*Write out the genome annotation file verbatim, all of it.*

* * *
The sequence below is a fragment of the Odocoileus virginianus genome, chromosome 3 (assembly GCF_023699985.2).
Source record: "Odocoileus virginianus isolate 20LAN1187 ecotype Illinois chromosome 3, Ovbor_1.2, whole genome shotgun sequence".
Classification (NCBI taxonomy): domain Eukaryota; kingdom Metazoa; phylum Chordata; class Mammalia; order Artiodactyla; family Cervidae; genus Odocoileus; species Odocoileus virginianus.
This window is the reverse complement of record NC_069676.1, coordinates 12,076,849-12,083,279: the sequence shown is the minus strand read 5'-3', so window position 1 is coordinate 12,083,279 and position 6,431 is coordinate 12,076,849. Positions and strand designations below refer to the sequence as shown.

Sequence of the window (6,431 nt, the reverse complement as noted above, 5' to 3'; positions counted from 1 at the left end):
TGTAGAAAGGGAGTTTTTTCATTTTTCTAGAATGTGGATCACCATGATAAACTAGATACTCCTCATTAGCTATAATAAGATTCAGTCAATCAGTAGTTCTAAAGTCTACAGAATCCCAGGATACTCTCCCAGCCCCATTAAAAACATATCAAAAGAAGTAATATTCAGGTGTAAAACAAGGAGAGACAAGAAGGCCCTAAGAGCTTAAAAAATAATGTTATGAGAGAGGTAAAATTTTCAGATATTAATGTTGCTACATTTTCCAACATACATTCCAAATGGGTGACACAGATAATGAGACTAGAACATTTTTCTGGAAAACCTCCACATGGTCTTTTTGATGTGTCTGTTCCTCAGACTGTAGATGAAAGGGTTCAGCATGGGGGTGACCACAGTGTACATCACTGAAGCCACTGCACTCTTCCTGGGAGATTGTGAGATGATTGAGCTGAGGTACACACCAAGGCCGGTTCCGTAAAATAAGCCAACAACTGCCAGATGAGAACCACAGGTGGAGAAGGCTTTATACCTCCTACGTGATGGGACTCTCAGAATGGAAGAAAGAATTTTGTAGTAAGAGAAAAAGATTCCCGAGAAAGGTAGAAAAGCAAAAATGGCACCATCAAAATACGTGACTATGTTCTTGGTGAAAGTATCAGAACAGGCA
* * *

The sequence below is a fragment of the Odocoileus virginianus genome, chromosome 3 (assembly GCF_023699985.2).
Source record: "Odocoileus virginianus isolate 20LAN1187 ecotype Illinois chromosome 3, Ovbor_1.2, whole genome shotgun sequence".
Classification (NCBI taxonomy): domain Eukaryota; kingdom Metazoa; phylum Chordata; class Mammalia; order Artiodactyla; family Cervidae; genus Odocoileus; species Odocoileus virginianus.
This window is the reverse complement of record NC_069676.1, coordinates 12,076,849-12,083,279: the sequence shown is the minus strand read 5'-3', so window position 1 is coordinate 12,083,279 and position 6,431 is coordinate 12,076,849. Positions and strand designations below refer to the sequence as shown.

Sequence of the window (6,431 nt, the reverse complement as noted above, 5' to 3'; positions counted from 1 at the left end):
TGTAGAAAGGGAGTTTTTTCATTTTTCTAGAATGTGGATCACCATGATAAACTAGATACTCCTCATTAGCTATAATAAGATTCAGTCAATCAGTAGTTCTAAAGTCTACAGAATCCCAGGATACTCTCCCAGCCCCATTAAAAACATATCAAAAGAAGTAATATTCAGGTGTAAAACAAGGAGAGACAAGAAGGCCCTAAGAGCTTAAAAAATAATGTTATGAGAGAGGTAAAATTTTCAGATATTAATGTTGCTACATTTTCCAACATACATTCCAAATGGGTGACACAGATAATGAGACTAGAACATTTTTCTGGAAAACCTCCACATGGTCTTTTTGATGTGTCTGTTCCTCAGACTGTAGATGAAAGGGTTCAGCATGGGGGTGACCACAGTGTACATCACTGAAGCCACTGCACTCTTCCTGGGAGATTGTGAGATGATTGAGCTGAGGTACACACCAAGGCCGGTTCCGTAAAATAAGCCAACAACTGCCAGATGAGAACCACAGGTGGAGAAGGCTTTATACCTCCTACGTGATGGGACTCTCAGAATGGAAGAAAGAATTTTGTAGTAAGAGAAAAAGATTCCCGAGAAAGGTAGAAAAGCAAAAATGGCACCATCAAAATACGTGACTATGTTCTTGGTGAAAGTATCAGAACAGGCA